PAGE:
BWW Feature: HERSHEY FELDER AS IRVING BERLIN: Live-Stream from Florence, Italy. 5/10/20
Five years ago, I wrote an article entitled: "Will live streaming become the future of all artistic performances?" The article received virtually unanimous negative feedback from presenters and performers alike. But it feels particularly prophetic today.
The manner in which art is presented is constantly changing, and although live streaming has been around for well over a decade, the pandemic has really forced artists to flex their streaming muscles.
For the last two months, we've seen streams of all different shapes and sizes from studios, living rooms, bathrooms etc. - with extremely mixed results (let's face it, mostly really bad results). I was beginning to think perhaps streaming may not be the way of the future after all.
That was until this past Sunday night.
On Sunday night, actor/pianist Hershey Felder may have changed the way we look at live streaming forever. Nowhere to be found was the grainy video, the boxy audio, the dreadful lighting, or the static camera. Rather audiences around the globe were treated to a magnificent, hi-quality, hi-fidelity performance of Felder's hit show "Hershey Felder as Irving Berlin."
Felder's masterful creation featured the actor telling the story of Berlin's life - first person - speaking, singing and accompanying himself on the piano through dozens of Berlin's most well-known songs, as well as wonderful stories and anecdotes about Berlin's private life and how he created some of the world's most memorable tunes: "God Bless America," "White Christmas," "Easter Parade" "Puttin' on the Ritz," "There's No Business Like Show Business." Since its inaugural run at The Geffen Playhouse in 2014, the show has enjoyed successful runs all across the country in Westwood, Pasadena, Laguna Beach, La Jolla, Seattle, Chicago and New York.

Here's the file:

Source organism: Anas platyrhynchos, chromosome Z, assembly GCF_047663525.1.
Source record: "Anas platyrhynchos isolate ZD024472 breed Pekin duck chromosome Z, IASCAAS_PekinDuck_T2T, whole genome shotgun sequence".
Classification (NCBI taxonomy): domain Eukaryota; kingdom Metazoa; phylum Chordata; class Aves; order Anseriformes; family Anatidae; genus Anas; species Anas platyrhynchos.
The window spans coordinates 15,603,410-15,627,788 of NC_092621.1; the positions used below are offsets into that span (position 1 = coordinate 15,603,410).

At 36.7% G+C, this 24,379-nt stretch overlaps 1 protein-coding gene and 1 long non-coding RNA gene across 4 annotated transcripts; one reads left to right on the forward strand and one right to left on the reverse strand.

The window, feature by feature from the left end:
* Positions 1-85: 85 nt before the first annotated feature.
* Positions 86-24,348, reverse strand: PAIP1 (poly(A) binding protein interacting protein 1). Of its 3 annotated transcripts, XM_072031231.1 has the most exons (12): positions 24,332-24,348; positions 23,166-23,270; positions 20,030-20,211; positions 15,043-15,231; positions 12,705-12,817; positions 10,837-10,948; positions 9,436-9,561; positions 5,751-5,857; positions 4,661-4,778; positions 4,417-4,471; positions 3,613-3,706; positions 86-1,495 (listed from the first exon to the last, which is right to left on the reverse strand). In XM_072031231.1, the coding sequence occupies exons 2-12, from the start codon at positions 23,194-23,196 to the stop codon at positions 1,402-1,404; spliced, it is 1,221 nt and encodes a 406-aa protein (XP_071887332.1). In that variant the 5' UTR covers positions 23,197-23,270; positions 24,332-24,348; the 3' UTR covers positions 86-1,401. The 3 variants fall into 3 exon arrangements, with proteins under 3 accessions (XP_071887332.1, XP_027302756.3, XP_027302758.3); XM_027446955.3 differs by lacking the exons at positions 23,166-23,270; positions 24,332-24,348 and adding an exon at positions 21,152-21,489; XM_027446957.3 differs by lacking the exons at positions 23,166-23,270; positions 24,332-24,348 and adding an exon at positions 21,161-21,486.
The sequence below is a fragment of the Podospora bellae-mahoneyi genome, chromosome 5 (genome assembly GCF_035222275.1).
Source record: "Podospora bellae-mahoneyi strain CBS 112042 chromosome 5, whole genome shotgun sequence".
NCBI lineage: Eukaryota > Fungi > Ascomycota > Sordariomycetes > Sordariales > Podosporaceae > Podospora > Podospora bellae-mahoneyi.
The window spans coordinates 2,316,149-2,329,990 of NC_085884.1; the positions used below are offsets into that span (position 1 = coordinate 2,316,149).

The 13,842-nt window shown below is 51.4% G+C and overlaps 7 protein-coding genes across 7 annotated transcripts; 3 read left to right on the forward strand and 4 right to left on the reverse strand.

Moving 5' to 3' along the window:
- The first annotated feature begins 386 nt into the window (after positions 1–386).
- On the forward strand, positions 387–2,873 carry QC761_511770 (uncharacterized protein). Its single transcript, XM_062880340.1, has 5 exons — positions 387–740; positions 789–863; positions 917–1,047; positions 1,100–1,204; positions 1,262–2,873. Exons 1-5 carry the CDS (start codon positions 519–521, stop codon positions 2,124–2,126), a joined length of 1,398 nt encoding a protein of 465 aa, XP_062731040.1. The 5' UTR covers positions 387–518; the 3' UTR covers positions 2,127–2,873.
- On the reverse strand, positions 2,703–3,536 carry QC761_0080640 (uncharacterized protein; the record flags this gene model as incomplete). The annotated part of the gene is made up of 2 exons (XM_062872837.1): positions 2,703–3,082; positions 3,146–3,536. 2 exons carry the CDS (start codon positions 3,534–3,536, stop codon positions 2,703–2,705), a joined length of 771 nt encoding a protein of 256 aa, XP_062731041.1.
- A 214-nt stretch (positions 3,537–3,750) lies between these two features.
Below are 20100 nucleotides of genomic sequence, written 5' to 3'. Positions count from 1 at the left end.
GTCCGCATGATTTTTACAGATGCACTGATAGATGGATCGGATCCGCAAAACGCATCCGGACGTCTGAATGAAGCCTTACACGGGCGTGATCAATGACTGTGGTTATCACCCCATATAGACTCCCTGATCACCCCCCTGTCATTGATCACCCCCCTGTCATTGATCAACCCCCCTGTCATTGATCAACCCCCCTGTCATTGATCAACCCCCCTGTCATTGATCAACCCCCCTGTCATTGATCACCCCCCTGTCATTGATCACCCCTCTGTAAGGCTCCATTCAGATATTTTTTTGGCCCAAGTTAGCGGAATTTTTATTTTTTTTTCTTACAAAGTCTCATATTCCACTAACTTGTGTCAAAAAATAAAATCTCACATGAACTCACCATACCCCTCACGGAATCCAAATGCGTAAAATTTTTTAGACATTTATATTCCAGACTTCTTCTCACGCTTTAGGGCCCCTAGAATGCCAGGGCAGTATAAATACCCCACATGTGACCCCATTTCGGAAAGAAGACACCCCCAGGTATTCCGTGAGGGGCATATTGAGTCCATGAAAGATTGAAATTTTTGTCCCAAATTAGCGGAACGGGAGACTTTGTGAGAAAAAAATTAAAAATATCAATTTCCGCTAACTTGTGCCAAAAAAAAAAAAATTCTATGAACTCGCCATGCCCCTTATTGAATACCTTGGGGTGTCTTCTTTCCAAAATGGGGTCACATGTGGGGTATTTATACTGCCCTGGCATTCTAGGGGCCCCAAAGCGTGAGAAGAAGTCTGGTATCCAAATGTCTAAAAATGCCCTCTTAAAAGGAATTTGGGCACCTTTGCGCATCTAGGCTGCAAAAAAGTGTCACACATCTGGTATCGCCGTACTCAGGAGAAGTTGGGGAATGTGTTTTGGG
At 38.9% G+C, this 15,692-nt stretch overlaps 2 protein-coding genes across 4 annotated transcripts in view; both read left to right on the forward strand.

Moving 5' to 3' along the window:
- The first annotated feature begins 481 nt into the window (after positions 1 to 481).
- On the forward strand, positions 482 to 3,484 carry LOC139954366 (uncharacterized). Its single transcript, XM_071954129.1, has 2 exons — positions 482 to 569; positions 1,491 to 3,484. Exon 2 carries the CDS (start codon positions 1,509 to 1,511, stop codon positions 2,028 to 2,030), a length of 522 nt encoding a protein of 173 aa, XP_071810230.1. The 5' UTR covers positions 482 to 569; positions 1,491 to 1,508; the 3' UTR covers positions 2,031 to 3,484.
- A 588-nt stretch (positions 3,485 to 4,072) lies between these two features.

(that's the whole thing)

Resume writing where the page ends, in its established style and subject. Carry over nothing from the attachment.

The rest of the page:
Possibly best of all was the fact that the entire event was a benefit for thirteen theaters hard hit by the Covid-19 pandemic. Theaters participating in the event included:
Berkeley Repertory Theatre, The Wallis, Laguna Playhouse, TheatreWorks Silicon Valley, San Diego Repertory Theatre, Goodman Theatre, Actors Theatre of Louisville, Berkshire Theatre Group, Cleveland Play House, 59E59 Theaters, New York, NY, Lyric Chamber Music Society, New York, Pittsburgh Public Theatre, and the Seattle Rep.
The show began with a delightful sequence of Felder skyping with several of Irving Berlin's grandchildren. It set the stage for what was a truly memorable evening.
This live stream was not a pre-taped performance, nor was it before an audience. It was the actor performing directly into the camera and directly into our consciousness in a profound way. Those familiar with Felder's work know that his shows are one-on-one evenings, with performer and audience engaged in a communal journey through time and space - and always music.
But putting this extremely personal theatrical conceit through the medium of the camera and the microphone was a great gamble on the part of the artist - a gamble that succeeded beyond his imagination! Typically, in most live streams, the camera is secondary to the action onstage, used at a distance and unobtrusive. But Trevor Hay's adroit direction and subtle camera work enabled the audience to experience a profound sense of intimacy, the kind that a theater audience could never dream of. Whether speaking, singing or playing the piano, Felder's fastidiously precise performance of Berlin, as a youth, a songwriter, a husband, a father, and ultimately a legend, was spot on.
The performance arts are by definition a multi-sensory experience, often asking the audience to process myriad stimuli to fully appreciate the experience. So, if an audience is not in the immediate space with the performer, and if they are possibly many miles away and viewing the performance through the end of a cable, can they really be reached - and touched - in the same way? I think the answer is not a simple one, and that different types of performances will lend themselves better and be more successful than others.
However, in the case of Mr. Felder's particular brand of art, the answer is a resounding "yes." In fact, with this event, we've seen more than a simple live stream, we have seen the birth of a sort of new hybrid form of entertainment.
The streaming of performances cannot and should not ever truly replace the live experience, but in an industry that is far too often limited in its reach by physical proximity, it offers a very nice option to those who are not fortunate enough to live in artistic hubs.